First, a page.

Ndlozi says SA ‘fake licence’ pilot is just one example of #WhitePrivilege

Mbuyiseni Ndlozi.

Mbuyiseni Ndlozi.

The EFF spokesperson says the ‘fake pilot’ story isn’t the first time a white person has succeeded without qualifications.

EFF spokesperson Mbuyiseni Ndlozi took to Twitter to weigh in on a story which emerged yesterday, of an SAA pilot who had been employed at the airline since 1994, flying the entire time without the proper licence.

“This white man lived a lie for 20 years. Two decades of a fake identity!” he tweeted.

He then expressed his view that there “many more white people” progress professionally over black professionals “without ANY qualifications and the job ‘experience’ they often demand from others”.

Ndlozi ended the tweet with the hashtag #WhitePrivilege, which trended on Twitter as a result of the tweet.

Ndlozi’s tweet was mainly met with criticism. One user accused the EFF spokesperson of “race-baiting” and asked for “evidence”, another (who appears to himself be black) said “we don’t always have to push the race narrative” and one decrying his use of “identity politics”.

Ndlozi’s tweet was a reaction to the news that an SAA pilot, William Chandler, was recently forced to resign after the airline said he had been flying without the proper documentation.

“His attorneys handed him over (to the police) this morning,” national police spokesperson Vishnu Naidoo told AFP.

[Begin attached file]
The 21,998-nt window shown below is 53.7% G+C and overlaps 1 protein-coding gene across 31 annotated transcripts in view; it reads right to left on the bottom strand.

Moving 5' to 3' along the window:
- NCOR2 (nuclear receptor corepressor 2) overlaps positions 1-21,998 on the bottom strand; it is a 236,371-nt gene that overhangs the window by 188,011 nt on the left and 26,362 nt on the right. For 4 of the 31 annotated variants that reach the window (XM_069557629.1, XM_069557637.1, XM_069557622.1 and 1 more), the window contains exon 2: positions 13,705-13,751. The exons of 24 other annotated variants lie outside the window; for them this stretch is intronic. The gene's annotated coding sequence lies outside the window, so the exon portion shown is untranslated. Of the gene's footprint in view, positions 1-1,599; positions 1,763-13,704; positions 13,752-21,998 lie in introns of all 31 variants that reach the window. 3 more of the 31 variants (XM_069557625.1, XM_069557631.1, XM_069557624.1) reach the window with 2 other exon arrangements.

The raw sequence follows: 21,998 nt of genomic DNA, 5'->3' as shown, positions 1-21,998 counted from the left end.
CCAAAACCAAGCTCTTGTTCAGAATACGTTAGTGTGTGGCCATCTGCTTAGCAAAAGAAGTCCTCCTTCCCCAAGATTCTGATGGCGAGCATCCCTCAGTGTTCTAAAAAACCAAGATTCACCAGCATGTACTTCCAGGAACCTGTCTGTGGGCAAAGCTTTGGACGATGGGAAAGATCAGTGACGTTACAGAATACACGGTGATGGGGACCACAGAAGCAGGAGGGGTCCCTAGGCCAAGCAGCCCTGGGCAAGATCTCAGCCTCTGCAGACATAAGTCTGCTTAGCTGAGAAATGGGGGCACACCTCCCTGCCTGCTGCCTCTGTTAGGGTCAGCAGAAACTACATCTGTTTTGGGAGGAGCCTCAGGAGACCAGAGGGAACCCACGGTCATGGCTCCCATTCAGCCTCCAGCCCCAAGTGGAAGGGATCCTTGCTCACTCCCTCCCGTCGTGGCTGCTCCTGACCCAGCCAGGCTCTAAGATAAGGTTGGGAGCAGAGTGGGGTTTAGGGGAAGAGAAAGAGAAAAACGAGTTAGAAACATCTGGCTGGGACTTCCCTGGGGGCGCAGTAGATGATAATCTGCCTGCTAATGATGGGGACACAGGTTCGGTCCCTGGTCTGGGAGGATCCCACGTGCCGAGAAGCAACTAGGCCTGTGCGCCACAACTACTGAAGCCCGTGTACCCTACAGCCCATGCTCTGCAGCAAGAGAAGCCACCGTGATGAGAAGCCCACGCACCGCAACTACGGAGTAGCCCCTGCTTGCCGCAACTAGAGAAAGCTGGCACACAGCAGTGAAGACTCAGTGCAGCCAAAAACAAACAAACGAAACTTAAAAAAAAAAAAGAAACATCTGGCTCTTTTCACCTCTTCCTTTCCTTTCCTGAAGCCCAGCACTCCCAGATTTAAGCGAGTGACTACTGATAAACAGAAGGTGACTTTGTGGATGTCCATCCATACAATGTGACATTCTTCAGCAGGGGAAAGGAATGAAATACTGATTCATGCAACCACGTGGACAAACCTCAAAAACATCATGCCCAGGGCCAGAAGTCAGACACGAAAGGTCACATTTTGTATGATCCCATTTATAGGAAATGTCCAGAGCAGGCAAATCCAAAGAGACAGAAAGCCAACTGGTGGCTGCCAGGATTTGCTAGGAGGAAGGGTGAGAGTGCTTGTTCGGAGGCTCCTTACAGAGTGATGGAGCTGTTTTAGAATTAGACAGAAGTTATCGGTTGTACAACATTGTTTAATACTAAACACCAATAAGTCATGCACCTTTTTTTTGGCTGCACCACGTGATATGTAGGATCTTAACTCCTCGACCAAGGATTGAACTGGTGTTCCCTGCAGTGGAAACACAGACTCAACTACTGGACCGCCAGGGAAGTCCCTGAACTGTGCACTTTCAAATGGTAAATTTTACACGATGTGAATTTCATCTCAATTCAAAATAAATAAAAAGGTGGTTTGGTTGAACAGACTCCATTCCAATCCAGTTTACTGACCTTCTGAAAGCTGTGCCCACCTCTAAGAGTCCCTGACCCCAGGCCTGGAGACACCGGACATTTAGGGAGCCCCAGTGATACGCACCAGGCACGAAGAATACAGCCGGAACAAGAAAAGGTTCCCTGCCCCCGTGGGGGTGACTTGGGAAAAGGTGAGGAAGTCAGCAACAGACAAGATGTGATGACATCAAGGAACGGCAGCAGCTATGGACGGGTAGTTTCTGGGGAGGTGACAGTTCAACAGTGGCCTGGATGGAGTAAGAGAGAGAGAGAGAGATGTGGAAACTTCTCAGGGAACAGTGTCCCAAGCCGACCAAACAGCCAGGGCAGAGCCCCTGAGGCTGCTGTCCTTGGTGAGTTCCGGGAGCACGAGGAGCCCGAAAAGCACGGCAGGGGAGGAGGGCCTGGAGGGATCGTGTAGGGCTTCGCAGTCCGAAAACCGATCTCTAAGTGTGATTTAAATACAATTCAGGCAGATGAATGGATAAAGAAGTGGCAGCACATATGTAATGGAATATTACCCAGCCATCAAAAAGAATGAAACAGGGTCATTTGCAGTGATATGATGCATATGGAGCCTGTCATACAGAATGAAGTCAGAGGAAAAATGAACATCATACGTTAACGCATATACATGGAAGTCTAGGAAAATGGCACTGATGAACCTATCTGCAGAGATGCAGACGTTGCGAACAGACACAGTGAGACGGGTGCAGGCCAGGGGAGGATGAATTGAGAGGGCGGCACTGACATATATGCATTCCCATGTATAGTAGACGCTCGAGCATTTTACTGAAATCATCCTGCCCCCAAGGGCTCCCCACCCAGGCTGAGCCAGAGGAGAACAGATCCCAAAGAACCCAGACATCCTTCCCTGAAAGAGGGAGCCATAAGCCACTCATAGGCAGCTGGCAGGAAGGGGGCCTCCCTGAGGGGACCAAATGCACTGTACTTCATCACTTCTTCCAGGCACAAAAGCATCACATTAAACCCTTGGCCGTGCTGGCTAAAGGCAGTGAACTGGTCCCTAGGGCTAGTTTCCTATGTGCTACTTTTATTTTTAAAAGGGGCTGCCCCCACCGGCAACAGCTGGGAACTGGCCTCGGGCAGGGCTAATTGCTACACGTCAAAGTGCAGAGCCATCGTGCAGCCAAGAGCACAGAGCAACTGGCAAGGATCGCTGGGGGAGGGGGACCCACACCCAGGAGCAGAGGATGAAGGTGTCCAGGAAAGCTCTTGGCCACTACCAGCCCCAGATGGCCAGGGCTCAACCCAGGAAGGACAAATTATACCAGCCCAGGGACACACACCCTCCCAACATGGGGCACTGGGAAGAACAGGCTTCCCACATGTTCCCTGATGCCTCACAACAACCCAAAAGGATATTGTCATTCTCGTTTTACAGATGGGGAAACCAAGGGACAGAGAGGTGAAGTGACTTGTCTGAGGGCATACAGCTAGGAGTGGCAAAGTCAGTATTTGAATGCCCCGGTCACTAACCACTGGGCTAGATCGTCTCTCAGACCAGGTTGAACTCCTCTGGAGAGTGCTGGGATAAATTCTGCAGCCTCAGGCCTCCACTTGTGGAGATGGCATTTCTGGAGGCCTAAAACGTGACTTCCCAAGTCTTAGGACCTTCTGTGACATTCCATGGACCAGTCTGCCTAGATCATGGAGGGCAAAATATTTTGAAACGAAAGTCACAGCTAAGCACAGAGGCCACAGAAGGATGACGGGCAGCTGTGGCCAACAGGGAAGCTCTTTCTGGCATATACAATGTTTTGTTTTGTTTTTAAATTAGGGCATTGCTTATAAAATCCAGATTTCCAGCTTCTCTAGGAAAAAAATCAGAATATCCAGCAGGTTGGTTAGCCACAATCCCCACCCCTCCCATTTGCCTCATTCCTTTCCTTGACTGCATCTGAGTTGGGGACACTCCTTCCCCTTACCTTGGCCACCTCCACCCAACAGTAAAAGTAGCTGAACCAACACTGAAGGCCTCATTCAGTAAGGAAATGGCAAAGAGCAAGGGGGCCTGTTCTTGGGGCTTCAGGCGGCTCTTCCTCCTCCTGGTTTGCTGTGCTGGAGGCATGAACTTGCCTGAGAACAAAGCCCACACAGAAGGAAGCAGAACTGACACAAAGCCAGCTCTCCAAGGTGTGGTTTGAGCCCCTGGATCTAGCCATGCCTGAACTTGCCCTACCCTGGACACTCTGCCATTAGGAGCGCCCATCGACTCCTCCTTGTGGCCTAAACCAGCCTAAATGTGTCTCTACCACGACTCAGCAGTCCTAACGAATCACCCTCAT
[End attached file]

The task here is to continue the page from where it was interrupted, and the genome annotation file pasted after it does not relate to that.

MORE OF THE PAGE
Police said Chandler was charged with forgery.

He was granted R5,000 bail and ordered to appear in court on May 15.

South African Airways (SAA) has said Chandler claimed to possess an Airline Transport Pilot Licence — an advanced licence permitting him to fly large passenger planes.

READ MORE: Ramaphosa still sold out, says Ndlozi

But he only had a commercial pilot licence, which is for small aircraft and requires far less training and experience.

SAA has not revealed how long he had flown under false pretences, the number of passengers he flew, or the types of aircraft he had piloted.

But according to media reports, Chandler had been employed at the national carrier since 1994.

SAA has said the falsehood came to light last November when an Airbus A340-600 plane he was co-piloting to Germany encountered turbulence and he had to perform a recovery manoeuvre.

The crew were grounded and evaluated in line with safety procedures, and at that point, the subterfuge was discovered, the airline said.

SAA has said it would seek to recover “millions of rand” in wages from Chandler.

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